Today words like "republican" or "independence" or "liberty" are likely to conjure ideas about the freedom of business, right to work laws, and the aggrandizement of owner-entrepreneurs. Joe Clement interviews Alex Gourevitch's about his recent article for Jacobin Magazine on "Wave Slavery and Republican Liberty", which argues against this grain.
Live broadcast of the forum held at Portland State University on the Portland Women's Movement of the 1970s to the present day - from activism to institutions.
The Portland women’s movement of the 70s began with protests and consciousness raising but quickly expanded to include projects and services: bookstores, abortion information and referral, a rape hotline, women’s studies at PSU, a feminist school, a building, a health clinic and more.
KBOO reporter Jamie Partridge interviews participants outside a City Council hearing on an earned sick leave ordinance -- Dan Clay, president of the United Food and Commercial Workers local 555, Charlotte, a Fred Meyer worker, Steve Hughes of the Working Families Party and Lee Mercer of the Main Street Alliance of Oregon.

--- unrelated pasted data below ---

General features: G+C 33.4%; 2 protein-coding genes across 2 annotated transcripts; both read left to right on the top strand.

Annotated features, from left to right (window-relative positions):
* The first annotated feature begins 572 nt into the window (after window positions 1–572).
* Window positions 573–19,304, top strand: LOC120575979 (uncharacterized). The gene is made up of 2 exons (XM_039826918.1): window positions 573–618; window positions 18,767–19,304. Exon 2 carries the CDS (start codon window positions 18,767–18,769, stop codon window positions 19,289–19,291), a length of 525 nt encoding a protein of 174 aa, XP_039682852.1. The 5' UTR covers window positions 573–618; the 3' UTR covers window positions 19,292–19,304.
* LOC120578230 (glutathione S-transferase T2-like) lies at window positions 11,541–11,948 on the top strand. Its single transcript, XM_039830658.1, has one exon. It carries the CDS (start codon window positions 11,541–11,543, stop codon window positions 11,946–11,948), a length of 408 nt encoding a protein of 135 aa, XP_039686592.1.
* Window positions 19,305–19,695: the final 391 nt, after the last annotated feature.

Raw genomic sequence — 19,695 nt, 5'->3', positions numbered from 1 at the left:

So this squestration, eh? who'll cruise and who'll lose, you ask. Israel, it seems is going to come loout smelinglike cordite, I mean rose. Yes. Roses. But then thanks to AIPAC, Israel already gets so much weapons money that they can't tell which ways up. It's like being buried under an avalanche and you don't know which way to dig to get to the surface...? You don't recall anything like that ever happening to you?
Hosted by Joe Clement, this show covers recent developments in Italian politics, experiences in public healthcare, challenges to voting rights laws in the Supreme Court, and why economic justice is an issue for LGBT activists.
Radical LGBT activists see the fight for gay marriage as a distraction from the more important struggle for economic justice. Joseph Nicholas DeFilippis is one such activist -- a writer for A New Queer Agenda. Here he talks with the Old Mole's Denise Morris about how LGBT people are affected by economic injustice.
Justice Anthony Scalia has compared civil rights-era voting legislation to welfare entitlements, as if protecting the right to vote were a "government handout". Well Read Red Frann Michel looks into the challenge to this legislation that has now reached the Supreme Court.